Over 60 varieties of vegetables are grown in house for commercial purposes. Certain fruits and vegetables that are not grown at the farm, are sourced from farmers contracted to Mapletree or other sources that are strictly verified to be following all the norms set by the farm.
A large number of greens like palak (spinach), Basale (Mangalore spinach), Dhantu (amaranth), methi (fenugreek), chard, varieties of lettuce, basil etc are a common sight in the greenhouses.
The other produce consists of fennel, cauliflower, cabbage, broccoli, ladies finger, brinjal, beans, snake gourd, ridge gourd, pumpkins, potatoes, onions, garlic, carrots, bitter gourd, corn etc.
A veritable heaven for a vegetable lover like me 😀
Of course I was tempted to buy quite a bit and I took home chard, cherry tomatoes, grapes, snake gourd, greens etc.
Fruits are currently limited to watermelon, papayas, bananas and such but other fruits like grapes, carambola, sweetlime etc are available albeit outsourced. However, plans are afoot to plant several quick yielding fruit trees in the near future.
Grains and pulses like ragi and tur (pigeon pea) are grown for in house consumption.
We massacred a ripe watermelon fresh off the vine and ate juicy slices of it which were so refreshing in the searing heat.
The staff kitchens use as many of the locally grown vegetables as possible. The meals are simple and flavorful.
Of course when guests (like me) visit, the chef does get a bit more excited and produces quite a spread 😀
I had very nice dosas with chutney and potato palya for breakfast.
The mid morning farm visit in the blazing heat did not diminish my appetite for the fresh organic meal that was prepared for lunch 😀 and the red rice, white rice, chapathi, gourd sabji, salad, fruit salad etc were washed down with a glass of cool watermelon juice.
Have you experienced the pleasure of feasting on freshly plucked vegetables ? Well you definitely can if you can make that short trip to Thally to partake of their Thali. Or better still, learn to grow your own vegetables 😀
A typical day at the farm –
The day begins early at pre dawn with workers engaged in various activities like tilling, tractor driving, making plant beds, weeding, sowing, transplanting, making compost, adding compost to the beds, harvesting, milking, cooking etc.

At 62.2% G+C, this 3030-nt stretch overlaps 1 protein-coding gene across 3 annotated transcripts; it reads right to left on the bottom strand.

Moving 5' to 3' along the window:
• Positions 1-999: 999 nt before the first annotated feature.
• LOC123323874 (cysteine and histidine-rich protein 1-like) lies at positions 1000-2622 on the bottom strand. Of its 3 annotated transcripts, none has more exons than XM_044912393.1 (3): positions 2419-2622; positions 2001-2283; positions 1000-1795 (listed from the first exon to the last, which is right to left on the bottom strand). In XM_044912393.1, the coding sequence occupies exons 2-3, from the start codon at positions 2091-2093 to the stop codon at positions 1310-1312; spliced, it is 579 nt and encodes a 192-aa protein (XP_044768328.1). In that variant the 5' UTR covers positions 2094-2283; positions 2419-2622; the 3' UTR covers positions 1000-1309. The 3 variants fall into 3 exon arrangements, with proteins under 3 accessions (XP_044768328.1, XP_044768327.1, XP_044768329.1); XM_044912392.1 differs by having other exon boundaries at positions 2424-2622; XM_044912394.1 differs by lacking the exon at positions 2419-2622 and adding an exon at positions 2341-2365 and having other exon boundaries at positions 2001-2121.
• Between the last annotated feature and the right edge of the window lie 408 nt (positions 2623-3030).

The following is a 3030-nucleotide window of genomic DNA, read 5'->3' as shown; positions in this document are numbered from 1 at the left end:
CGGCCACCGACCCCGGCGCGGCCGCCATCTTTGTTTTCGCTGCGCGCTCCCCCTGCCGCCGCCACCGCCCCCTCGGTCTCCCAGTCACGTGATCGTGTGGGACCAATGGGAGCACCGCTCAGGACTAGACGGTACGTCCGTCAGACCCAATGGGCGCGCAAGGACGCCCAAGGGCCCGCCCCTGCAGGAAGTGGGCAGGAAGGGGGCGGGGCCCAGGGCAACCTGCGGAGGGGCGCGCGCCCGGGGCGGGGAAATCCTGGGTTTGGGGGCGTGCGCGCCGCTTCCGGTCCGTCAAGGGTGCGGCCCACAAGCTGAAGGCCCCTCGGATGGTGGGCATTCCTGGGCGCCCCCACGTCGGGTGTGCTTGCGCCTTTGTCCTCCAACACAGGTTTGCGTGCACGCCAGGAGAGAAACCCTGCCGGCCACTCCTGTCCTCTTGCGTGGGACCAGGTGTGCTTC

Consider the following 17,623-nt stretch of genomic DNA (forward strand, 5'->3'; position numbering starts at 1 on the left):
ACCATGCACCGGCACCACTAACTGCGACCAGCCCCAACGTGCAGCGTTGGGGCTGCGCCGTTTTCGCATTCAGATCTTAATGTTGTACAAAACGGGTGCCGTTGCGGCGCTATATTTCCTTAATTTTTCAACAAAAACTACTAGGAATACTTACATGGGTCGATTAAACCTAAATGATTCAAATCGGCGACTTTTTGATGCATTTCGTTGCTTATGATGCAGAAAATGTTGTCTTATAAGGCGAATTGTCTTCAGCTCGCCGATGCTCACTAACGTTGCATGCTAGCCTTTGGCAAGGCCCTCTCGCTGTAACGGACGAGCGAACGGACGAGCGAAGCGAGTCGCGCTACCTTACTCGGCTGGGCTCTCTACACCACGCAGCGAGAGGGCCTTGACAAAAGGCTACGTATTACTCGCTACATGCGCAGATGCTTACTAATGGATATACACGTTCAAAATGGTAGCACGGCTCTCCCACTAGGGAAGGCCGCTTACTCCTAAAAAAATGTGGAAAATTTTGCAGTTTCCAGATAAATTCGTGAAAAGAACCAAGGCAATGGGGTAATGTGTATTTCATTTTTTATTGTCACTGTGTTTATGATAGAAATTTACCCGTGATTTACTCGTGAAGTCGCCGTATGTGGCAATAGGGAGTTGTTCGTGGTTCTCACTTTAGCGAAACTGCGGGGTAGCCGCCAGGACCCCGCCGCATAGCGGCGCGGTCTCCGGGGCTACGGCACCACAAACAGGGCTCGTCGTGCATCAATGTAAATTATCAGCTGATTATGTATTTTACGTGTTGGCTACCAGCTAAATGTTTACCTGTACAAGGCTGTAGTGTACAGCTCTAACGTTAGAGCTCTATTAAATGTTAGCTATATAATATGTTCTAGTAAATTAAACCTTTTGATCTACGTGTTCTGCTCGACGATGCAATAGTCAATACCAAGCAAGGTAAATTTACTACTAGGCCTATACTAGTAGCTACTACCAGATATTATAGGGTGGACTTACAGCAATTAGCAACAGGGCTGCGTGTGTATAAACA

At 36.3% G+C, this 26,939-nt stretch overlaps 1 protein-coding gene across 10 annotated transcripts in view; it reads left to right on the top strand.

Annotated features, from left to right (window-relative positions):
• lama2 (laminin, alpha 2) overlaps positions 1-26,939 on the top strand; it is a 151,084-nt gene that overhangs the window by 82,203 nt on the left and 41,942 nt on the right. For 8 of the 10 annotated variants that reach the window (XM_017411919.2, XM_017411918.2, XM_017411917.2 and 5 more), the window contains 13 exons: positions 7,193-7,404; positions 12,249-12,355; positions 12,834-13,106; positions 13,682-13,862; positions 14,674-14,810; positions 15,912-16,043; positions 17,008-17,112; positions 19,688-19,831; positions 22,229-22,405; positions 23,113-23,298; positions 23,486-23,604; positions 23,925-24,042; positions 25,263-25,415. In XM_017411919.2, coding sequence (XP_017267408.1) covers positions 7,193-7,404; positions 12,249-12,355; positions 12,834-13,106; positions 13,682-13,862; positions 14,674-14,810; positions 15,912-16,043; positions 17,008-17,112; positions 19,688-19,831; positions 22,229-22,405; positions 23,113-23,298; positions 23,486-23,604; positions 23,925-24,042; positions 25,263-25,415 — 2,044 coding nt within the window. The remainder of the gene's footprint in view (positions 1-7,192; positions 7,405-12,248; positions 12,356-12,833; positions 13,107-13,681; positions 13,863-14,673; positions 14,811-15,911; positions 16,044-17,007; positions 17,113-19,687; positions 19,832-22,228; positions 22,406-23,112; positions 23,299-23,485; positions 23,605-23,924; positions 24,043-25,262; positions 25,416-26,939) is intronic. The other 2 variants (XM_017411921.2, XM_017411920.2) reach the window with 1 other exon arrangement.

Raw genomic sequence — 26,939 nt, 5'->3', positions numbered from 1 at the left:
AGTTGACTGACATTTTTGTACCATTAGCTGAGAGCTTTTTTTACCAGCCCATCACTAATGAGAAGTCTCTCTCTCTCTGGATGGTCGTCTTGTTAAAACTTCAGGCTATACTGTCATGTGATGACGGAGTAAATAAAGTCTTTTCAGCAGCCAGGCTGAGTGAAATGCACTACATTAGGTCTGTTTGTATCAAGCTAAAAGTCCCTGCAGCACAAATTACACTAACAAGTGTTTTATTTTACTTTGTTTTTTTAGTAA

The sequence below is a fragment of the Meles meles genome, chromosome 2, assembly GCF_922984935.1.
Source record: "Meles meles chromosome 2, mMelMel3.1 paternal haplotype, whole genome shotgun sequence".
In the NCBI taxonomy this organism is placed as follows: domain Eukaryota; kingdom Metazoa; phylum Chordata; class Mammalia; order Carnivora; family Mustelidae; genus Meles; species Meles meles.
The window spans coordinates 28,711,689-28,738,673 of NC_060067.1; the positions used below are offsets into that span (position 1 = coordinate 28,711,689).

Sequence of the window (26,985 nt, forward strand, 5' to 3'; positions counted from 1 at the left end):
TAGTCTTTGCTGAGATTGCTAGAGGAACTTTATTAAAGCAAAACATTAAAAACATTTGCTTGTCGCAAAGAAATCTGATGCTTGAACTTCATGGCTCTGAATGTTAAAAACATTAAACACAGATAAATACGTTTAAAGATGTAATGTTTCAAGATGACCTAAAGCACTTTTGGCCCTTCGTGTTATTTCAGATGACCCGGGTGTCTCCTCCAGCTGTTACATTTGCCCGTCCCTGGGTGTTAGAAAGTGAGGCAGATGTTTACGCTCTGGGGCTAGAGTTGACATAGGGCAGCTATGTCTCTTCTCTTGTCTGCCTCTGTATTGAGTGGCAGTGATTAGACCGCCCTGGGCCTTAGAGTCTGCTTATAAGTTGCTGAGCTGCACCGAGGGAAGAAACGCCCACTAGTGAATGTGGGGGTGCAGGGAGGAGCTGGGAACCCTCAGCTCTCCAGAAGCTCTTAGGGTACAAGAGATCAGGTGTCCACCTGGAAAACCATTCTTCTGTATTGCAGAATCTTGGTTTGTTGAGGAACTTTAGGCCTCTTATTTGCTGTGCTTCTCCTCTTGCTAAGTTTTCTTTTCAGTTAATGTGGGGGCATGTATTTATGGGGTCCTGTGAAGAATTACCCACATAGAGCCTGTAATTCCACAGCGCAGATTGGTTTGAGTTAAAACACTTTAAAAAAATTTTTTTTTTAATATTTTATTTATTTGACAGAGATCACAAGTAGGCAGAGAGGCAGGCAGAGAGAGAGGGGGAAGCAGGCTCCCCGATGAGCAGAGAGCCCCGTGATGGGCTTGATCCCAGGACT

Packing begins after lunch on all working days and there is a flurry of activity at the shed from around 2 pm to 4 pm.
8 teams of 4 people each, work in tandem and the produce is cleaned, sorted, weighed, graded, packaged, accounted, loaded into their 5 delivery vans and dispatched to Bangalore which is currently the market for the farm. At present, an average of 250 orders leave the farm everyday.
This activity happens from Monday to Saturday every week and Sunday is a day of rest for everyone.
Customers place prior orders and receive door deliveries that are obviously quite convenient for them.
There are also winged visitors who come in to feast on whatever they can get 😀
Farm Visits –
As mentioned earlier, Shankar has always been open to sharing his knowledge and expertise and the farm sees quite a sizable number of visitors who come there either to merely view the plants or to learn some of the practices. The visitor profile ranges from customers to students of agriculture to farmers to wannabe farmers etc.
It is a very enlightening experience to go around and understand how the various systems work.
Of course, the meal is quite the incentive too 😀 and is charged for at very nominal rates.
One can connect with them and fix up prior appointments for farm visits.
Of course an added bonus while visiting rural areas, is the sighting of birds and animals. The farm and surroundings play host to several varieties of winged visitors as well as interesting creatures like frogs, turtles, rabbits, snakes etc.
I was quite pleased to capture some of the birds on my camera. Indian roller, drongo, black winged kite, cormorant and barn swallow were some of my trophies.
The other creepy crawlies are more likely to surface in the rains and I did not meet any of them so I will use one of Ranjith’s pictures to give you a glimpse of a crawlie 😀
Traffic jams also take on a much nicer avatar here and one has their path crossed by sheep, goats, donkeys etc.
Would male sheep cause traffic Rams ? (Sorry but the heat has affected the quality of my jokes :-D)
Distribution systems –
Believing strongly that door delivery is a great way to enable the customer to easily avail of the produce, Shankar made sure to facilitate this right from the start. From 1 apartment 3 years ago, they now deliver to over 200 buildings in Bangalore and that number is growing rapidly.
The current localities of delivery are to the South and East part of Bengaluru covering areas such as –
JP Nagar, Jayanagar, HSR layout, Electronic City, Koramangala, Bellandur, Marathalli, Indranagar, Whitefield, Kanakpura road, Bannerghatta road, Sarjapur road and BTM layout.
The produce is also available at weekend farmer markets that are set up at fixed locations exclusively for them.
- 01 Vespers, Eagle Street, Langford Town
Timings: 10:30pm – 1pm
- Ragi Kana
20, Gottigere, Kengeri road,
South avenue, Kalena Agrahara
Timings – 10:30pm – 2pm
3. Adarsh Palm Retreat
Devarabisenahalli, Varthur Post,
Outer Ring Road, Bangalore –560103
Days – Deliveries on Monday, Wednesday, Friday and farmer’s market on Sunday.
So what are you waiting for ? Oh the contact details ? Yes well, they are right here below 😀
Mapletree Farms Private Limited, Devaganapalli Farm, Denkanikottai Taluk,
Krishnagiri, Tamil Nadu, 635113.
The customer care and distribution systems can be contacted at –
Shankar – 91136 88239
Vikram – 97403 15066
Ranjith – 70199 85151
Customer support – 9790948235
Mail at – firstname.lastname@example.org
More details about them are available on the –
Please Note – This is a collaboration with Maple Tree Farms. The narrative is based on the inputs that I received from various sources as well as my own experiences.
March 19th, 2019